A Guide to China’s Free Trade Zones – New Issue of China Briefing Magazine
The latest issue of China Briefing Magazine, titled “A Guide to China’s Free Trade Zones”, is out now and available to subscribers as a complimentary download in the Asia Briefing Bookstore through the months of January and February.
- Getting in the Zone: Understanding China’s FTZs
- Navigating China’s FTZs: Market Access, Tax Systems and Registration Procedures
- Expert Commentary: Additional Considerations when Investing in China’s Free Trade Zones
The speed of change in China has continued at breakneck pace over the past year. At the beginning of 2015, three new Free Trade Zones (FTZs) had been announced in the country. As 2016 gets underway, FTZs in Tianjin, Guangdong and Fujian have all become fully operational, and the already existing Shanghai FTZ has been greatly expanded.
With Shanghai the nation’s de facto financial center and Guangdong, Tianjin and Fujian key manufacturing, shipping and trading hubs, China’s FTZs have understandably caught the attention of foreign investors seeking to enter a more liberalized Chinese market. The new zones provide fresh and unique opportunities at a time when China is facing ever greater competition from some of its neighbors, and form part of the government’s goal to spur investment outside of the well-established Yangtze River Delta region.
In this issue of China Briefing magazine, we examine China’s four Free Trade Zones and discuss the differences and strongpoints that exist in each of them. We begin by providing an introduction to the FTZs, and then take an in-depth look at the market access conditions, registration procedures and tax environments of each. Finally, we highlight some of the key considerations that foreign companies should be aware of when choosing an FTZ to invest in.
Regardless of whether you’re an SME seeking to outsource manufacturing costs, a financial leasing company, or a retailer looking to sell to the Chinese market, the FTZs offer incentives that can benefit you. With our experience of setting up companies in each, Dezan Shira & Associates can be your guide to investing in China’s Free Trade Zones.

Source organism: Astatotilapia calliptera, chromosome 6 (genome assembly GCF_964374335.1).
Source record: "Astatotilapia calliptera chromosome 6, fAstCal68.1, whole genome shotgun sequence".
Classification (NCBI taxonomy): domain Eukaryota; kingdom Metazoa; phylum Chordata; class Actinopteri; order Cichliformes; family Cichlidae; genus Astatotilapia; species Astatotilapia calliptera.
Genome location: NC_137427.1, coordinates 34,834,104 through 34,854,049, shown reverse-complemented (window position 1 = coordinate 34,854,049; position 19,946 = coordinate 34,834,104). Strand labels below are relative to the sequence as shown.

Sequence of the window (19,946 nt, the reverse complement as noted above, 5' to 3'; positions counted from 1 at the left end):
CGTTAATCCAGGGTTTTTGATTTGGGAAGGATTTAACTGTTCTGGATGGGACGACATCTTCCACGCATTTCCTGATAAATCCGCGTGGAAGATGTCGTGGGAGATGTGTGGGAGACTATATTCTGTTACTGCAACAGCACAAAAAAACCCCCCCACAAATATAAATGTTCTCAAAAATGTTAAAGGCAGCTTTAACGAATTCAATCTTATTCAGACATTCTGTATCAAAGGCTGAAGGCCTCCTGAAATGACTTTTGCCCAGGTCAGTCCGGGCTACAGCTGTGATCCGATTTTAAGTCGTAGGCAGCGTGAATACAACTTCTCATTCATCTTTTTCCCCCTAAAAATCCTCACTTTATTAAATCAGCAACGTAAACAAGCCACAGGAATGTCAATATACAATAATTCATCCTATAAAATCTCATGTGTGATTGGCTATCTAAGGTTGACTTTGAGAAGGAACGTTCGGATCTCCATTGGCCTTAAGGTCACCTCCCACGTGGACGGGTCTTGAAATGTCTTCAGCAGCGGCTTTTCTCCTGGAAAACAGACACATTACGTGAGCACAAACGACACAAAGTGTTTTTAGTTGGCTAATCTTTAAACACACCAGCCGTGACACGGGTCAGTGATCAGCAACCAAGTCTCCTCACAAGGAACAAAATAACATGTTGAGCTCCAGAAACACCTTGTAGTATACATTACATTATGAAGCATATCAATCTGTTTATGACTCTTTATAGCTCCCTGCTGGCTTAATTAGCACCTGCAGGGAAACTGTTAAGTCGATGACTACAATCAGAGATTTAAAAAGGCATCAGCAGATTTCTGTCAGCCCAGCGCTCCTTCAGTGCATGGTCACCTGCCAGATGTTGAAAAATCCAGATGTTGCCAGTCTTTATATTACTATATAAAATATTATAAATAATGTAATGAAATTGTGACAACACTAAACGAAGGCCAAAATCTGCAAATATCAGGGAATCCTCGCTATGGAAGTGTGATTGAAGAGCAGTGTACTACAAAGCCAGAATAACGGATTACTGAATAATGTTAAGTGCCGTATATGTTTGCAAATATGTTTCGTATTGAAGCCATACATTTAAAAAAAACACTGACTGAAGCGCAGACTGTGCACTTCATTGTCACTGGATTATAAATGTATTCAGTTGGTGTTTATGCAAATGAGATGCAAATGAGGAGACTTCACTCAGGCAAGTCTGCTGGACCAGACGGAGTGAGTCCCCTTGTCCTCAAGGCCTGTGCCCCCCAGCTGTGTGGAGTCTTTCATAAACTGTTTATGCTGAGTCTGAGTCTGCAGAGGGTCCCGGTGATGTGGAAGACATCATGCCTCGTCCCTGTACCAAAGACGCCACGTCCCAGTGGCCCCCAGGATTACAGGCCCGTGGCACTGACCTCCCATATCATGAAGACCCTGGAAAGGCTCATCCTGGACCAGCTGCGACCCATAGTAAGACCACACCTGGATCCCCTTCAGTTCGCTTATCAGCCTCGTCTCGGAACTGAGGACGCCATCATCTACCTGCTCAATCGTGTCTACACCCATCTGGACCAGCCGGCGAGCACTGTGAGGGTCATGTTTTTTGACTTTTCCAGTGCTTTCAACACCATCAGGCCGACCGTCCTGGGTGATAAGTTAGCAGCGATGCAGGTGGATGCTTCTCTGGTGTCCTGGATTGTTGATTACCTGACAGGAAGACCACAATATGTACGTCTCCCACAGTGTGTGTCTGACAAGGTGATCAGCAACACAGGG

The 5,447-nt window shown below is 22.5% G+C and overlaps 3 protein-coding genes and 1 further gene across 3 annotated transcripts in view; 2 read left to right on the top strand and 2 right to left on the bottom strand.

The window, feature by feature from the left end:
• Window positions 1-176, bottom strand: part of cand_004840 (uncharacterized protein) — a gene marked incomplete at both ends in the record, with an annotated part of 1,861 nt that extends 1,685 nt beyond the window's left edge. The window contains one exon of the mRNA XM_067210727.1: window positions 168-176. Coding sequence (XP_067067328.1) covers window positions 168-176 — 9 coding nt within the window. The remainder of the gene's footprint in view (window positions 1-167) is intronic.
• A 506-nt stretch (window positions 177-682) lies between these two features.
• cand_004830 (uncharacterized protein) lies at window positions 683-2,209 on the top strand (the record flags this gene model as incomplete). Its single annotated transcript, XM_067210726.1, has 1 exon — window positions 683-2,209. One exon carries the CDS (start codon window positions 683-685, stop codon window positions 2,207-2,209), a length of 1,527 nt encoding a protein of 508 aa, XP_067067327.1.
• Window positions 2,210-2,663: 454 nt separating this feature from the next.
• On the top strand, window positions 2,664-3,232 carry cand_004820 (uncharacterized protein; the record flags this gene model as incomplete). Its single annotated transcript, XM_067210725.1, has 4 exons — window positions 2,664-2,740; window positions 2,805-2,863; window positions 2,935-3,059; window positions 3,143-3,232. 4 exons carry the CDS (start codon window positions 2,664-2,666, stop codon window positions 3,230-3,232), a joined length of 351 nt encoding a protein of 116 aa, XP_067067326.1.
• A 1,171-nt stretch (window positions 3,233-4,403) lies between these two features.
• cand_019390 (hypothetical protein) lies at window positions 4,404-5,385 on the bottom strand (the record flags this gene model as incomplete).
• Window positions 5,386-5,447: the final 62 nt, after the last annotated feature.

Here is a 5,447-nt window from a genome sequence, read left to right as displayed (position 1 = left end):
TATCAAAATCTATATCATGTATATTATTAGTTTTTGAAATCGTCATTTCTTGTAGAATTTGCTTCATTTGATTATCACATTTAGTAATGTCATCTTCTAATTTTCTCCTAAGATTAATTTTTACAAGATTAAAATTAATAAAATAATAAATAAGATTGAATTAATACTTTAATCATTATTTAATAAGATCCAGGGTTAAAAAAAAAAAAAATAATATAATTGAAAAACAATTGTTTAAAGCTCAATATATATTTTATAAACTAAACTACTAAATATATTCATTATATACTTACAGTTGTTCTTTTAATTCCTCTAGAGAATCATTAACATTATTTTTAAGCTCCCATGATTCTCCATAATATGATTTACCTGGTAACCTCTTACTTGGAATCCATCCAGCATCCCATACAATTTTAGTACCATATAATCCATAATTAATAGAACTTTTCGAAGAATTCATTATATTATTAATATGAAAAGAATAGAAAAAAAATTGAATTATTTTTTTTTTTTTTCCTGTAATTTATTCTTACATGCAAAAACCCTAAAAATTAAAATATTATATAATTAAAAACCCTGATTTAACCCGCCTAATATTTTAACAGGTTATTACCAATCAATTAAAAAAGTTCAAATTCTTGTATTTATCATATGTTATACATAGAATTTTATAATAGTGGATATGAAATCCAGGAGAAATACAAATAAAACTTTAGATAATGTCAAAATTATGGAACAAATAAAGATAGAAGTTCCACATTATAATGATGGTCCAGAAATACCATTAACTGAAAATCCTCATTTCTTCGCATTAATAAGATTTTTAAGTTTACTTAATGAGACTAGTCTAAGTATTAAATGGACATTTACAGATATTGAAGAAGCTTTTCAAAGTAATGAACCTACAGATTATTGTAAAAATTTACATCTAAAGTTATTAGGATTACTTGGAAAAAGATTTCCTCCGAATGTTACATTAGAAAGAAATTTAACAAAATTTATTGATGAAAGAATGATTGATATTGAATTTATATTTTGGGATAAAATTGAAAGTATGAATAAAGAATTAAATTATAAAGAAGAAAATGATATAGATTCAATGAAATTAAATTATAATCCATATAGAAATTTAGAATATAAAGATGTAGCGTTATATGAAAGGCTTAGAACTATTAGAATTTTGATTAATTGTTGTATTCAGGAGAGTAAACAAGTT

Asia Briefing Ltd. is a subsidiary of Dezan Shira & Associates. Dezan Shira is a specialist foreign direct investment practice, providing corporate establishment, business advisory, tax advisory and compliance, accounting, payroll, due diligence and financial review services to multinationals investing in China, Hong Kong, India, Vietnam, Singapore and the rest of ASEAN. For further information, please email email@example.com or visit www.dezshira.com.
Stay up to date with the latest business and investment trends in Asia by subscribing to our complimentary update service featuring news, commentary and regulatory insight.
Importing and Exporting in China: a Guide for Trading Companies
In this issue of China Briefing, we discuss the latest import and export trends in China, and analyze the ways in which a foreign company in China can properly prepare for the import/export process. With import taxes and duties adding a significant cost burden, we explain how this system works in China, and highlight some of the tax incentives that the Chinese government has put in place to help stimulate trade.
How to Restructure an Underperforming Business in China
In this issue of China Briefing magazine, we explore the options that are available to foreign firms looking to restructure or close their operations in China. We begin with an overview of what restructuring an unprofitable business in China might entail, and then take an in-depth look at the way in which a foreign company can go about the restructuring process. Finally, we highlight some of the key HR concerns associated with restructuring a China business.
China Investment Roadmap: the Automotive Parts Industry
This issue of China Briefing presents a roadmap for investing in China’s automotive industry. We begin by providing an overview of the industry, and then take a comprehensive look at key foreign investment considerations, including investment restrictions, tax incentives and manufacturing requirements. Finally, we discuss foreign investment opportunities in a part of the industry that receives substantial government support: new energy vehicles.